Early in July I have an appointment with my oncologist. She is younger than I, but more and more people are these days. Her father is an extremely well-respected doctor in his field, a longtime member of the Israeli medical elite. I don’t think she rode on his coattails throughout her training, but there is something of the aura of the elite that hovers around her. She and I do not have a natural affinity, but we have mutual respect.
I had no idea of how to choose an oncologist. The way it worked was this: After the biopsy confirmed the diagnosis my family doctor referred me to a surgeon. I didn’t really care who the surgeon would be because I knew what procedure I would have, and it was a pretty standard one. A day after my mastectomy, the hospital’s breast cancer nurse came to talk to me about, among many other things, choosing an oncologist.
By the way, a word about breast cancer nurses. I’ve come in contact with two, at two different hospitals, and could not be more impressed. Both had advanced nursing degrees, as well as a doctorate. Both were knowledgeable, caring, funny, supportive, respectful of my level of knowledge, and empowering. They gave me all the time I wanted, provided multiple ways of getting in touch with them, and “followed” me as long as I needed. I am confident that even today, years after my last contact with either of them, I could call either one and get whatever I need. Breast cancer nurses rock, if these two are anything to go by!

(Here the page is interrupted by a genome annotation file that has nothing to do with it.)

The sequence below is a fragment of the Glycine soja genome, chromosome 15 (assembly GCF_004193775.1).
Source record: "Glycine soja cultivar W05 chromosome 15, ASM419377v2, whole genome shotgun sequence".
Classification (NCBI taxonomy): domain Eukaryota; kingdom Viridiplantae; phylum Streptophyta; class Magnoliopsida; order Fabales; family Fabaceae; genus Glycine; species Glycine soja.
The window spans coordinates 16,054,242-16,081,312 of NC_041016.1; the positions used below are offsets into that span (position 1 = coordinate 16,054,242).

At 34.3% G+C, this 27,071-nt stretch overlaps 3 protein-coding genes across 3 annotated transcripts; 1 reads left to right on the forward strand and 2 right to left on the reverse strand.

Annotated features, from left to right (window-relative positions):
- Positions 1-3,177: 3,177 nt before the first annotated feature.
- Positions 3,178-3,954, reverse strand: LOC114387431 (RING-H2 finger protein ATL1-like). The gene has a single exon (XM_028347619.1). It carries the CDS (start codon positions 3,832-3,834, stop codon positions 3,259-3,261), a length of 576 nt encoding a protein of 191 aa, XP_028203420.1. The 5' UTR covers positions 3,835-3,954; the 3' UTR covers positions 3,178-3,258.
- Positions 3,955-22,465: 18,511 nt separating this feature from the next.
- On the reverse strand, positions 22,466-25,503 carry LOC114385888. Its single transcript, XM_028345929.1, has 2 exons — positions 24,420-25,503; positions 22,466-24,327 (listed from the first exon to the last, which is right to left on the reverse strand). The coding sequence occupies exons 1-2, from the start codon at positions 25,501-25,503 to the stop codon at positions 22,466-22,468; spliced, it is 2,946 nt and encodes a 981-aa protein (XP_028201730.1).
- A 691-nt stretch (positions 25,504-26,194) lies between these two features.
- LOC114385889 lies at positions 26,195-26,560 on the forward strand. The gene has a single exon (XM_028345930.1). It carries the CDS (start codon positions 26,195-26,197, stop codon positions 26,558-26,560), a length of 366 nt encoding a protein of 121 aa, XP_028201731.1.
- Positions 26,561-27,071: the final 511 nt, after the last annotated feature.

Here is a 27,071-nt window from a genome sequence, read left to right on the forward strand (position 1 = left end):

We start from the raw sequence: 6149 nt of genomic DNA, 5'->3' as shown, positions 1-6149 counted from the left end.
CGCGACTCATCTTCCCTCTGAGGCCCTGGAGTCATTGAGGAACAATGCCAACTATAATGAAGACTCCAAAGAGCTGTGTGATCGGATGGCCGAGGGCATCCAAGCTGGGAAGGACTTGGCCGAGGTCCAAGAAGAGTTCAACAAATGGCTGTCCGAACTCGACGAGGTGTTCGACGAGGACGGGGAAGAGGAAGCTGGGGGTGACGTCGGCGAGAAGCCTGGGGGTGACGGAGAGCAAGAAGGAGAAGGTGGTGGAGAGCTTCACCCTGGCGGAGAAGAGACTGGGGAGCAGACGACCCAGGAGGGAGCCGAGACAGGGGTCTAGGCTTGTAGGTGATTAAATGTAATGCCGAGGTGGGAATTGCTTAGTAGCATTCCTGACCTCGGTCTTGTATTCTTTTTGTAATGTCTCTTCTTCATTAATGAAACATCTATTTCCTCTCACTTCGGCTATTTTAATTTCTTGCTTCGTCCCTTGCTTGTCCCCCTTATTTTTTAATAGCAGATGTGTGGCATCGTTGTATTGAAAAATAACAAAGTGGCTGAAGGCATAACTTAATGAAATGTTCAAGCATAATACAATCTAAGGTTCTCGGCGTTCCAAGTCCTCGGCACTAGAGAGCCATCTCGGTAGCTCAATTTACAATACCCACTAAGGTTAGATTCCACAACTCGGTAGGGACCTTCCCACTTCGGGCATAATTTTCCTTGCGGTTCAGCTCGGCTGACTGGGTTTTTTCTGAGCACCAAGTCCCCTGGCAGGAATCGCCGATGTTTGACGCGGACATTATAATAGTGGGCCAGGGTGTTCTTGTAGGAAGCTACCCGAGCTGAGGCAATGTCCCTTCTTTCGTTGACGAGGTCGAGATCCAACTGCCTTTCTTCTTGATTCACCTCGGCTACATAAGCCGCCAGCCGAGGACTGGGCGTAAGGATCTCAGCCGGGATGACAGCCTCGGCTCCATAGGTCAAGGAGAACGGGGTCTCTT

So the BCA nurse came to my room on the post-operative unit. When she arrived, a couple of friends were at my bedside, both of them nurses at the same hospital. She stayed and exchanged pleasantries with them for a few minutes, and they left to go to work. Then she told me her story.
This particular BCA nurse had had breast cancer herself and at that time was NED (no evidence of disease). She told me the story of how she had felt and reacted, not too much detail, but enough to help me feel more comfortable. We had a good connection. She gave me a lot of new information that day, and she gave it to me in a way that I could take in. One of the nicest things about her, was that she did not appear to mind pausing while I made notes, considered what she had said, formulated questions.
We got to the part about choosing an oncologist. She asked me what I wanted in an oncologist and we talked about that for a bit. She told me that she could think of two oncos who would fit: one was a professor and head of department, the other a senior attending at a very young age. In terms of professional skill, she said, they were pretty much equals. I asked if either had a sense of humor. She laughed and told me to stay far, far away from the professor. So I chose the other one.
I have always had the option of switching to a different onco, and I still have that option, but so far feel no need to go shopping for another one. We are not people who would hang out together, but that’s fine; this is not the nature of our relationship. She is quite decidedly non-religious, and I am quite decidedly a religious woman. Far from being a source of conflict, this has led to some fascinating conversations during the exam. I still remember a great exchange of ideas about expressing solidarity with the poor and marginalized of society. Once I got over the idea of talking about such things while I was wearing only underpants (gowns are often not provided for exams here), it was a really good exchange.
Also, she has the courtesy to laugh at the feeblest of my jokes. What more could I ask for?